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Liquor giant replacing imports with local manufacturing in key African markets

South African alcoholic beverages company Distell is setting up local manufacturing facilities in key African markets in an effort to keep its prices down in a more competitive landscape.

Richard Rushton

Richard Rushton

A few months ago Distell unveiled a new bottling plant in Ghana, and it has also acquired land for factories in both Angola and Nigeria.

Distell produces a variety wines, spirits and ciders. Its most well-known brands include Amarula cream liqueur and Savannah cider.

Historically Distell exported its products to the rest of the continent from South Africa, but managing director Richard Rushton this week told How we made it in Africa that high transport costs and import duties are making its products less competitive in these countries. An example is Angola where a recent “hefty” rise in customs and import duties has pushed up prices of Distell’s products.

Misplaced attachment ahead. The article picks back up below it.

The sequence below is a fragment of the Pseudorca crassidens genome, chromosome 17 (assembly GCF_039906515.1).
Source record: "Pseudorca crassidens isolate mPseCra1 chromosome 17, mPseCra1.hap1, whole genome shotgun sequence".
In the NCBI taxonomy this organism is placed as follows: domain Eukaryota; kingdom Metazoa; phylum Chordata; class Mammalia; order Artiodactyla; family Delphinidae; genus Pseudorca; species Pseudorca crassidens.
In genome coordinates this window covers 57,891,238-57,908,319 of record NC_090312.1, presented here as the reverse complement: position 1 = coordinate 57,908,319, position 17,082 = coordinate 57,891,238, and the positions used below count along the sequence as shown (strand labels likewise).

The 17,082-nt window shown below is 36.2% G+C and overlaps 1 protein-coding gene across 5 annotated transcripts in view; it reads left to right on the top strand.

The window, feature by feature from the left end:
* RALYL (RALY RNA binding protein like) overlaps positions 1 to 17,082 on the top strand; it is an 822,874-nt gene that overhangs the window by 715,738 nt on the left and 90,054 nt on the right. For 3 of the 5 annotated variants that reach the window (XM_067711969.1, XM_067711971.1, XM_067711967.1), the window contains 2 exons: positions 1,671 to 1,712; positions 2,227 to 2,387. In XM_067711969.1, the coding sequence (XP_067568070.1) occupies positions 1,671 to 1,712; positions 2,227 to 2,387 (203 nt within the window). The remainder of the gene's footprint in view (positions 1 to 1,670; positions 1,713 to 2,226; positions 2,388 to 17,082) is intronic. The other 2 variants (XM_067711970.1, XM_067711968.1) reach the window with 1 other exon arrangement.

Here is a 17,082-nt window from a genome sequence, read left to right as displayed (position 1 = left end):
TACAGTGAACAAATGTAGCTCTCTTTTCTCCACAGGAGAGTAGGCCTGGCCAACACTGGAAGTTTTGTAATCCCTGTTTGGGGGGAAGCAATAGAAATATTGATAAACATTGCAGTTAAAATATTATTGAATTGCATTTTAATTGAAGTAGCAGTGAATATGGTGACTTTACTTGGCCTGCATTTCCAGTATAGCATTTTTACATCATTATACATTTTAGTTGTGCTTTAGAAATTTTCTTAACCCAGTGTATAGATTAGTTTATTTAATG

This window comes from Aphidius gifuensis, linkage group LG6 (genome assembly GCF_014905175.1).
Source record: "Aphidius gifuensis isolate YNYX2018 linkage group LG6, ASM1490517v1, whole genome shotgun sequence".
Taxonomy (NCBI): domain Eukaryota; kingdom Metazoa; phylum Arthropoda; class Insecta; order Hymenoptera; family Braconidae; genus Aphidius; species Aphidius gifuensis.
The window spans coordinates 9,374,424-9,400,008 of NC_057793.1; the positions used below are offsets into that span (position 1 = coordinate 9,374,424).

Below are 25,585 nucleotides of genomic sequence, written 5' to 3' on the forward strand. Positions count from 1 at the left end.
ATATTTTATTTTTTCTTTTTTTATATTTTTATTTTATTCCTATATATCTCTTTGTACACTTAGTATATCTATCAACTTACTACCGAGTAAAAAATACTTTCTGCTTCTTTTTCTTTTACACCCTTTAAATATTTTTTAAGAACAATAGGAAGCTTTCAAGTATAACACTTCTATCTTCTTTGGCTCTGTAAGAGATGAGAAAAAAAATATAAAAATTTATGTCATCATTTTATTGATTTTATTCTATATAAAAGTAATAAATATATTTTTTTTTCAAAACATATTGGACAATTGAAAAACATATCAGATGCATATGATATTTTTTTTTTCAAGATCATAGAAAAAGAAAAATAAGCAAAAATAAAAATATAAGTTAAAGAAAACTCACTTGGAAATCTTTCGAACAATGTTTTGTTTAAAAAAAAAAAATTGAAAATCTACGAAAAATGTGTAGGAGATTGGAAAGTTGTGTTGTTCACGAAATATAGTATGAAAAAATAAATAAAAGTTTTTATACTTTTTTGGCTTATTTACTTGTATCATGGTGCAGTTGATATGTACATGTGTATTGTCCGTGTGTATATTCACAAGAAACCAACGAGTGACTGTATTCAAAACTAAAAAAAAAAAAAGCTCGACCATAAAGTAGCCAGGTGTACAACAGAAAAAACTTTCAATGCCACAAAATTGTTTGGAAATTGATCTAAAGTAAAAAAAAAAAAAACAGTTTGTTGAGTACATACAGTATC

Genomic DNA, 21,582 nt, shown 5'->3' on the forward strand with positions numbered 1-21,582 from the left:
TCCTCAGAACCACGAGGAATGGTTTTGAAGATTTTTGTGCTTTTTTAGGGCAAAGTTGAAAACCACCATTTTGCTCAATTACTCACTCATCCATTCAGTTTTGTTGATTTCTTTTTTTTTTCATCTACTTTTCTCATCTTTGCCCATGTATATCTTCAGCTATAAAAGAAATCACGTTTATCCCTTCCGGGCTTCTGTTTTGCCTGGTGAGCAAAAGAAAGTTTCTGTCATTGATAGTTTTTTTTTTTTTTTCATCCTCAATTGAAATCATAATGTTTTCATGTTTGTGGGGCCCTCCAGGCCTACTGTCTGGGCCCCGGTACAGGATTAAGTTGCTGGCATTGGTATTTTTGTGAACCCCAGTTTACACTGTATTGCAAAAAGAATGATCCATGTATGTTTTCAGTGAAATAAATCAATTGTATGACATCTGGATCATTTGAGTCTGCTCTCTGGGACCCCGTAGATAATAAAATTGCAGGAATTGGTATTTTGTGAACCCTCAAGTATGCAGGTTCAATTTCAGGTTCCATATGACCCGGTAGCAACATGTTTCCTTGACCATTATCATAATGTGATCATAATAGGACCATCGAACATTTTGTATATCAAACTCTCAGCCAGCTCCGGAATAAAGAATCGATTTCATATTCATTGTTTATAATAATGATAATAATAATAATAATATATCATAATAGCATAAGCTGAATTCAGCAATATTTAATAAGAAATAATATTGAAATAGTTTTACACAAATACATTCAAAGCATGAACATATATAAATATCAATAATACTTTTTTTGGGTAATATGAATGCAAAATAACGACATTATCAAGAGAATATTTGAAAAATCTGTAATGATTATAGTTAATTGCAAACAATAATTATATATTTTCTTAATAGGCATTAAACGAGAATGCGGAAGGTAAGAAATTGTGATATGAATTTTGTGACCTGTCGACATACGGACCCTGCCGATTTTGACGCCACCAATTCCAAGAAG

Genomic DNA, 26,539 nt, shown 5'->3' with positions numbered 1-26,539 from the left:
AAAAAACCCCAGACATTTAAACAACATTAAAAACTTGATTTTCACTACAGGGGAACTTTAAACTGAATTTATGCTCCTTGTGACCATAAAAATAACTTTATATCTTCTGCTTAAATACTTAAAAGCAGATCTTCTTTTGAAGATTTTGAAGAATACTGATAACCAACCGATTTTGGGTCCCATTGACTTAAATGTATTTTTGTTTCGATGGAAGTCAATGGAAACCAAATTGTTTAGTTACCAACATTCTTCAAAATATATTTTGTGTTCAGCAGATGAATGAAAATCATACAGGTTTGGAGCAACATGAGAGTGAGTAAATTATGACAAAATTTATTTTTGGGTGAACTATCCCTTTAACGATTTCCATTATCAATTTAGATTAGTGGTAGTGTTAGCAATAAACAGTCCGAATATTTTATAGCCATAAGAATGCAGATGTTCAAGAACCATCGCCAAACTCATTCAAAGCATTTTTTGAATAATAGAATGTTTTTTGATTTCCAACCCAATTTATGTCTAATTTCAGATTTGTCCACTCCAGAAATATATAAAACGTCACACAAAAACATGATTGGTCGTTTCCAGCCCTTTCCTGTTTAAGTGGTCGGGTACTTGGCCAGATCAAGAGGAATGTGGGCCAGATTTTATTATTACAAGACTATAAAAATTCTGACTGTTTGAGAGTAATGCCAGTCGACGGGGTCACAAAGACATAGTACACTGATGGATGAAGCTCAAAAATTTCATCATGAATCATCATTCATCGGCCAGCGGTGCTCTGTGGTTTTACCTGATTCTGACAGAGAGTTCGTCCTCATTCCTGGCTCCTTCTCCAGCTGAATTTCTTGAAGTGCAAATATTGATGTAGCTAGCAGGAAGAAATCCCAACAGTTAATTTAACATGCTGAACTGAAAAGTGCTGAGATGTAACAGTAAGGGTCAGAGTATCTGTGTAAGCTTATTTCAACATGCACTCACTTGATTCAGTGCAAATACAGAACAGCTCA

“An import model – paying excise and transport costs – can never be as effective or efficient from a pricing standpoint than a locally-owned production and route-to-market business,” explains Rushton, adding that especially the company’s cider and spirit brands would benefit from local production.

Distell recently announced it is acquiring a 26% stake in Kenya’s KWA Holding East Africa Limited (KHEAL), a leading spirits manufacturer, bottler and distributor. KHEAL also has a presence in Uganda and Rwanda.

According to Rushton competition in the industry is heating up. “Over the last decade we have unquestionably seen much more focus and attention given to Africa by all of our larger global competitors, and even by Indian players in the spirits industry and Portuguese wine companies.

“I think you are seeing competitive intensity rise across the continent.”

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